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Sony XDCAM EX Pro Handhelds
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Old January 27th, 2009, 07:56 AM   #1
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Ex1 - best way to hold the camera

I am a fairly new EX1 owner and biggest gripe I have is the fatigue in my arm after holding the camera for any length of time.

I know everyone will say use a tripod but that is usually not practical so was wondering what tips others may have for shoot n run type scenareos.

I really don't want any extra mounts or brackets attached to the cam either as this will just make it physically bigger and bulkier.

thx in advance
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Old January 27th, 2009, 09:03 AM   #2
 
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Originally Posted by Matt San View Post
I really don't want any extra mounts or brackets attached to the cam either as this will just make it physically bigger and bulkier.
That last caveat prevents any further suggestions, Matt.

You either hand-hold it or mount it on something (a shoulder bracket) to prevent hand-holding.
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Old January 27th, 2009, 09:13 AM   #3
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Quote:
Originally Posted by Matt San View Post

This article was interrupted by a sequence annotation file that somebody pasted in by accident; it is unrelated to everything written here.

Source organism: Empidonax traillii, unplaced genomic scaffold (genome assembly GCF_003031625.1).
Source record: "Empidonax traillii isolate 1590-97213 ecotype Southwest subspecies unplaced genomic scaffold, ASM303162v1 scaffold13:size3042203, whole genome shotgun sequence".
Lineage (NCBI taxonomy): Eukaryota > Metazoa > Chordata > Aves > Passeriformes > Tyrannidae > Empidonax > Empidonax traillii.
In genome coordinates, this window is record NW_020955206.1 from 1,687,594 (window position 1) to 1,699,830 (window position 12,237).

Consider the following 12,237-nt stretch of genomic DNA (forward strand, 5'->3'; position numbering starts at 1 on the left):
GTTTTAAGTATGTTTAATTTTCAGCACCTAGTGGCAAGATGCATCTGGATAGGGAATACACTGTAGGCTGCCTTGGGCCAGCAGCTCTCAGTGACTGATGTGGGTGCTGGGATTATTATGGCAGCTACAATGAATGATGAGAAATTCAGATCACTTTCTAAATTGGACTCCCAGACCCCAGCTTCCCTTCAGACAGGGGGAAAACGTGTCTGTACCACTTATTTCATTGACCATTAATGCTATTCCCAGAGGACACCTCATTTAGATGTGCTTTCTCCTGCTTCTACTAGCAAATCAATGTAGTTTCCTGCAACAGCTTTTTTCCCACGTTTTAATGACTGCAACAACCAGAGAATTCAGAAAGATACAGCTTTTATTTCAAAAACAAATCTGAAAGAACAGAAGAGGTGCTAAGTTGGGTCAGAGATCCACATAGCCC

I really don't want any extra mounts or brackets attached to the cam either as this will just make it physically bigger and bulkier.

thx in advance
Then the only answer is to get yourself fitter or just shoot short clips.
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Old January 27th, 2009, 09:58 AM   #4
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Use a mono pad.
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Old January 27th, 2009, 10:17 AM   #5
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Originally Posted by Jose Bucaro View Post
Use a mono pad.
This is a great one...

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Old January 27th, 2009, 11:18 AM   #6
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I have been using this for close to 1 year now. It cost $60 and I never remove it from my EX1 even when mounted on tripod.
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Old January 27th, 2009, 01:04 PM   #7
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Matt,

If you have your heart set on hand-holding a "naked" EX1 then here's how to minimize your fatigue and still get steady shots. I should point out that the following directions are from the folks at Vortex Media.

- Right hand using the hand grip. Twist the grip so your wrist is straight.
- Left hand palm up underneath where the tripod hole is and supporting the camera. Fingers pointing forward.
- This leaves the fore finger of your left hand free to adjust the focus ring from underneath and your thumb for the iris ring.
- Both your upper arms resting on your chest, elbows bent and forearms close together.
- Even if you're not using the viewfinder for framing push your right eye against it anyway. Pushing your right eye socket against the rubber VF is a huge stabilizing anchor.
- Left eye looking at the flip out LCD screen.

Now you have a steady camera while maximizing the amount of shooting time before your arms get tired.